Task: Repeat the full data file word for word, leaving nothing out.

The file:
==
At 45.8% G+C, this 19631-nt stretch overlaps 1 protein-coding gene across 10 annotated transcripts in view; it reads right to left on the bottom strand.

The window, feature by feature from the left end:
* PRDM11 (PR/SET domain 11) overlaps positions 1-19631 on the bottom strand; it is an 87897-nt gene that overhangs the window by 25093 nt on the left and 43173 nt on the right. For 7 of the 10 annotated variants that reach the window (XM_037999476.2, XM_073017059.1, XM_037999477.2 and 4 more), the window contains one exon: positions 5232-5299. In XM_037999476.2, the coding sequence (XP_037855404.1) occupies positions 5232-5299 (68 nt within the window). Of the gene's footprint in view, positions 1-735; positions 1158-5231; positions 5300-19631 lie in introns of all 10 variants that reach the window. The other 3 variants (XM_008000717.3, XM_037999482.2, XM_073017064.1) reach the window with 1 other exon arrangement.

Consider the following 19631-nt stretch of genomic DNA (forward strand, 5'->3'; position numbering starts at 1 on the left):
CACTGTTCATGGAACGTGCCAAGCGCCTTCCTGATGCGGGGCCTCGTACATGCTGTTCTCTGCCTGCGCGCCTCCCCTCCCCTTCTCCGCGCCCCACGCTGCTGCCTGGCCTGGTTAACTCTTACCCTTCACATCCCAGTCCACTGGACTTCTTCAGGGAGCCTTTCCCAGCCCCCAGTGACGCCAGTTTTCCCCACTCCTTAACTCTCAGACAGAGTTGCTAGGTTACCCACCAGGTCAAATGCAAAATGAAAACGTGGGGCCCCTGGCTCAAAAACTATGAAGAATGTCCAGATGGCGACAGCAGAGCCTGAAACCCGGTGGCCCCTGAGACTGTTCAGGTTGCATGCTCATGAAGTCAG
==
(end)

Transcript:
At 45.8% G+C, this 19631-nt stretch overlaps 1 protein-coding gene across 10 annotated transcripts in view; it reads right to left on the bottom strand.

The window, feature by feature from the left end:
* PRDM11 (PR/SET domain 11) overlaps positions 1-19631 on the bottom strand; it is an 87897-nt gene that overhangs the window by 25093 nt on the left and 43173 nt on the right. For 7 of the 10 annotated variants that reach the window (XM_037999476.2, XM_073017059.1, XM_037999477.2 and 4 more), the window contains one exon: positions 5232-5299. In XM_037999476.2, the coding sequence (XP_037855404.1) occupies positions 5232-5299 (68 nt within the window). Of the gene's footprint in view, positions 1-735; positions 1158-5231; positions 5300-19631 lie in introns of all 10 variants that reach the window. The other 3 variants (XM_008000717.3, XM_037999482.2, XM_073017064.1) reach the window with 1 other exon arrangement.

Consider the following 19631-nt stretch of genomic DNA (forward strand, 5'->3'; position numbering starts at 1 on the left):
CACTGTTCATGGAACGTGCCAAGCGCCTTCCTGATGCGGGGCCTCGTACATGCTGTTCTCTGCCTGCGCGCCTCCCCTCCCCTTCTCCGCGCCCCACGCTGCTGCCTGGCCTGGTTAACTCTTACCCTTCACATCCCAGTCCACTGGACTTCTTCAGGGAGCCTTTCCCAGCCCCCAGTGACGCCAGTTTTCCCCACTCCTTAACTCTCAGACAGAGTTGCTAGGTTACCCACCAGGTCAAATGCAAAATGAAAACGTGGGGCCCCTGGCTCAAAAACTATGAAGAATGTCCAGATGGCGACAGCAGAGCCTGAAACCCGGTGGCCCCTGAGACTGTTCAGGTTGCATGCTCATGAAGTCAG